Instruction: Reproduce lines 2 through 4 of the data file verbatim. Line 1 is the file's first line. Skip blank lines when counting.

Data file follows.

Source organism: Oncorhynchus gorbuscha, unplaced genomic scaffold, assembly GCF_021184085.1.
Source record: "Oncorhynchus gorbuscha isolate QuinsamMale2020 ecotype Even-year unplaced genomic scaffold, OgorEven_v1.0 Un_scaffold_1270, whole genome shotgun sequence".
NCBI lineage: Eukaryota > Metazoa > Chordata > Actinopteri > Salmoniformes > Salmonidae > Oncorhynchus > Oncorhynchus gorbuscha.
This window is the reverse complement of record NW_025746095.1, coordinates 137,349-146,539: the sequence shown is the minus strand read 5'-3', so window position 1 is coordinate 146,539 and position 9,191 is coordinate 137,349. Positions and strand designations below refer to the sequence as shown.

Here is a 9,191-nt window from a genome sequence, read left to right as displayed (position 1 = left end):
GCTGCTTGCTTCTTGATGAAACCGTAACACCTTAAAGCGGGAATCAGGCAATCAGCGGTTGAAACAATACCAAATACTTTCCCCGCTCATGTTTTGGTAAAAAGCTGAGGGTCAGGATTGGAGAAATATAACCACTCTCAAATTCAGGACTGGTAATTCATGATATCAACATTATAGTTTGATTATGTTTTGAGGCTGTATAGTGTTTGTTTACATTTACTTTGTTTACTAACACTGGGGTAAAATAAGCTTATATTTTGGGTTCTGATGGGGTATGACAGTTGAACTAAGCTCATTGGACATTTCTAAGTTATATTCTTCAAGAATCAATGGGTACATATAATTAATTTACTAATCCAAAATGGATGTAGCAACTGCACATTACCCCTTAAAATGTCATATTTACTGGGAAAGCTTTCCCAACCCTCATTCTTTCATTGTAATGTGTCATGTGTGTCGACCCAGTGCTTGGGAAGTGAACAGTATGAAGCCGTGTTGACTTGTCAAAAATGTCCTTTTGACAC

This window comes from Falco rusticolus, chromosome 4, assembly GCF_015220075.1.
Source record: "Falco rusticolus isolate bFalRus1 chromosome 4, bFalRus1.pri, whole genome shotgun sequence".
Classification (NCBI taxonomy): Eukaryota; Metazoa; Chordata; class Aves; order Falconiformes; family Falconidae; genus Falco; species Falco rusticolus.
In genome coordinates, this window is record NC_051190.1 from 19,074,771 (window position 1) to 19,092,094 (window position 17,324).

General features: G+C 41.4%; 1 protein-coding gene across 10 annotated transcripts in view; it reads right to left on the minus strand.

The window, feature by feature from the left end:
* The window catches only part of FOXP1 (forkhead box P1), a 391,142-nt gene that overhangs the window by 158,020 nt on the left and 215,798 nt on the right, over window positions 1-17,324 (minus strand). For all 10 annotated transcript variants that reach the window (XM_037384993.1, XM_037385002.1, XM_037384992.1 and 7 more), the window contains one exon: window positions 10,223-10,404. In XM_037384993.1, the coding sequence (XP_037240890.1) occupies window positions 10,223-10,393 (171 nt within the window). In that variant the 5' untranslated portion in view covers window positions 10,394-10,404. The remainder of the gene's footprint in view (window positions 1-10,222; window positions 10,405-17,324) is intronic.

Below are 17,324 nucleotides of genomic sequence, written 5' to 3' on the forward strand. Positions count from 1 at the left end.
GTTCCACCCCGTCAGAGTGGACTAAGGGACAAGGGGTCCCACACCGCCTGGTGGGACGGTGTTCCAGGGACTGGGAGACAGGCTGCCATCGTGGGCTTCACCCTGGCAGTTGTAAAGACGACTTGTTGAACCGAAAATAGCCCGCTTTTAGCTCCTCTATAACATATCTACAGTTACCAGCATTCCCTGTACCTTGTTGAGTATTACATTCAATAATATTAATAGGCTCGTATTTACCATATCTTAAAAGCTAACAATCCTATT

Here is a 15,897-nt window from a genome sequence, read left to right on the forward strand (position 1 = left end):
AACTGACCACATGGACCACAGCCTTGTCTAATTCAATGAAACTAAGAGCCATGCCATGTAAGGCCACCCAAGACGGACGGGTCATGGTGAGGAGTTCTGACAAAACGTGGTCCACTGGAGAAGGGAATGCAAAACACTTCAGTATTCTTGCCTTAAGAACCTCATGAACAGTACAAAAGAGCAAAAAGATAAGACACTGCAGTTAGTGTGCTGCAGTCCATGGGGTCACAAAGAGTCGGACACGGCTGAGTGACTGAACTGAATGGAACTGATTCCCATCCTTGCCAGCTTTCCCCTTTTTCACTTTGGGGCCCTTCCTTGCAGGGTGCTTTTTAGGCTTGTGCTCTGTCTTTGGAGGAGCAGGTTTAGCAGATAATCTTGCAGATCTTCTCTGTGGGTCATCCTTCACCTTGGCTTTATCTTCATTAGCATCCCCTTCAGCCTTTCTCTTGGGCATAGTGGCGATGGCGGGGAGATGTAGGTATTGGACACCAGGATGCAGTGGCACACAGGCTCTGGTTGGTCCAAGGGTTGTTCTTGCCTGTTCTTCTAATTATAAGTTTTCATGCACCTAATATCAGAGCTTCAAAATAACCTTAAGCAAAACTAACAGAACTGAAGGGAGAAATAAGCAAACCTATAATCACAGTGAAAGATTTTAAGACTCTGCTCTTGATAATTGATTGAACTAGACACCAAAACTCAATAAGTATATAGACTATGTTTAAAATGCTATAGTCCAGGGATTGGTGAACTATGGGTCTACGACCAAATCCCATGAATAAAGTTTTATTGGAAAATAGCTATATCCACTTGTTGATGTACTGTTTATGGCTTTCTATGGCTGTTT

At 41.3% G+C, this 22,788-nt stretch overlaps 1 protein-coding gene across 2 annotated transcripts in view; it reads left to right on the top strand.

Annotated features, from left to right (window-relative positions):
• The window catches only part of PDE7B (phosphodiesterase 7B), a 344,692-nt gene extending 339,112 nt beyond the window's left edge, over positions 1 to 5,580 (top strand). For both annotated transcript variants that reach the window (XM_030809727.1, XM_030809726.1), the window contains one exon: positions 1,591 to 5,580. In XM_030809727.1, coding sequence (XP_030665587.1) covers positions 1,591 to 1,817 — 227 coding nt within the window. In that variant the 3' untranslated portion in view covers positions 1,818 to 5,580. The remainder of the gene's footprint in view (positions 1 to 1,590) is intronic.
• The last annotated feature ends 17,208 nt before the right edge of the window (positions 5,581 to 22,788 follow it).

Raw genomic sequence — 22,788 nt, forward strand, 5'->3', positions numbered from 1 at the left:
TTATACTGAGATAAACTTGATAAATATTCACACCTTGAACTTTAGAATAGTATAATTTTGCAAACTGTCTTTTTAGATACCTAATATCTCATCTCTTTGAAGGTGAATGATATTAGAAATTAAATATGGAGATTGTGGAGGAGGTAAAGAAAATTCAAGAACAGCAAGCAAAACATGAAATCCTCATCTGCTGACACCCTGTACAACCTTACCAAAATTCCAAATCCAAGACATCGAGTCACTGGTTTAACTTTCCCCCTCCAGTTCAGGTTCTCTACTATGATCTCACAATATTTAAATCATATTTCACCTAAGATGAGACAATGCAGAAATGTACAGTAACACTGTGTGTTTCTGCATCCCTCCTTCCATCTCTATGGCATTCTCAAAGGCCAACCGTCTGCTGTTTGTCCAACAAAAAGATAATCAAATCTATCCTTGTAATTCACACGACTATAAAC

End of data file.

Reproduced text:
Source record: "Oncorhynchus gorbuscha isolate QuinsamMale2020 ecotype Even-year unplaced genomic scaffold, OgorEven_v1.0 Un_scaffold_1270, whole genome shotgun sequence".
NCBI lineage: Eukaryota > Metazoa > Chordata > Actinopteri > Salmoniformes > Salmonidae > Oncorhynchus > Oncorhynchus gorbuscha.
This window is the reverse complement of record NW_025746095.1, coordinates 137,349-146,539: the sequence shown is the minus strand read 5'-3', so window position 1 is coordinate 146,539 and position 9,191 is coordinate 137,349. Positions and strand designations below refer to the sequence as shown.